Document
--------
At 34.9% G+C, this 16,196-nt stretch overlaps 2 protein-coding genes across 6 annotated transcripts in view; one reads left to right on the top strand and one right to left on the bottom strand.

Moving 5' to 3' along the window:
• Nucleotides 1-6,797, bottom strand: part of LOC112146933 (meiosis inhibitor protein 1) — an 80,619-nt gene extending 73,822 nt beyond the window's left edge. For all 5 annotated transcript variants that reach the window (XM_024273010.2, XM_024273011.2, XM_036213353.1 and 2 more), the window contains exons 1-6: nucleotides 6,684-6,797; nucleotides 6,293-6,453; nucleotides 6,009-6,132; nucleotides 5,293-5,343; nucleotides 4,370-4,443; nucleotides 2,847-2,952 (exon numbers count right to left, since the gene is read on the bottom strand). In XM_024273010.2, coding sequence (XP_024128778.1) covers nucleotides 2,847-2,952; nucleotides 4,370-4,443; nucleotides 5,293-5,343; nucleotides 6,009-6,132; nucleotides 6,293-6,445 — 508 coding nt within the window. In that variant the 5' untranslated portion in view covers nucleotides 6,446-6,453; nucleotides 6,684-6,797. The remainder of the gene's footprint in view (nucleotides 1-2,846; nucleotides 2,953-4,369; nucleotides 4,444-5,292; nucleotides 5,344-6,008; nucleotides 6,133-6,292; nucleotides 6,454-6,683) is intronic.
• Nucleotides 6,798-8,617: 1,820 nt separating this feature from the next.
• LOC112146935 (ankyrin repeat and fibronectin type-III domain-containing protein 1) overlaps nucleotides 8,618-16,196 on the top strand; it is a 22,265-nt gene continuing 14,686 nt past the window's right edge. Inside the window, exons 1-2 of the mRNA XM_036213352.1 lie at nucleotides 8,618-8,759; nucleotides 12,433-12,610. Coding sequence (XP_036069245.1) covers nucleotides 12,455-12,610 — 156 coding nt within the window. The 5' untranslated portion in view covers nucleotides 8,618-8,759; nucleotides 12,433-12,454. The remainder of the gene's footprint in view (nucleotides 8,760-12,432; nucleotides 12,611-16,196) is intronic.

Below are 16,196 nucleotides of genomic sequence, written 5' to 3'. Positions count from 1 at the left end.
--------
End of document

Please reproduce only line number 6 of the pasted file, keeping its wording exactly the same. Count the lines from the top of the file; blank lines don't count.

Below are 16,196 nucleotides of genomic sequence, written 5' to 3'. Positions count from 1 at the left end.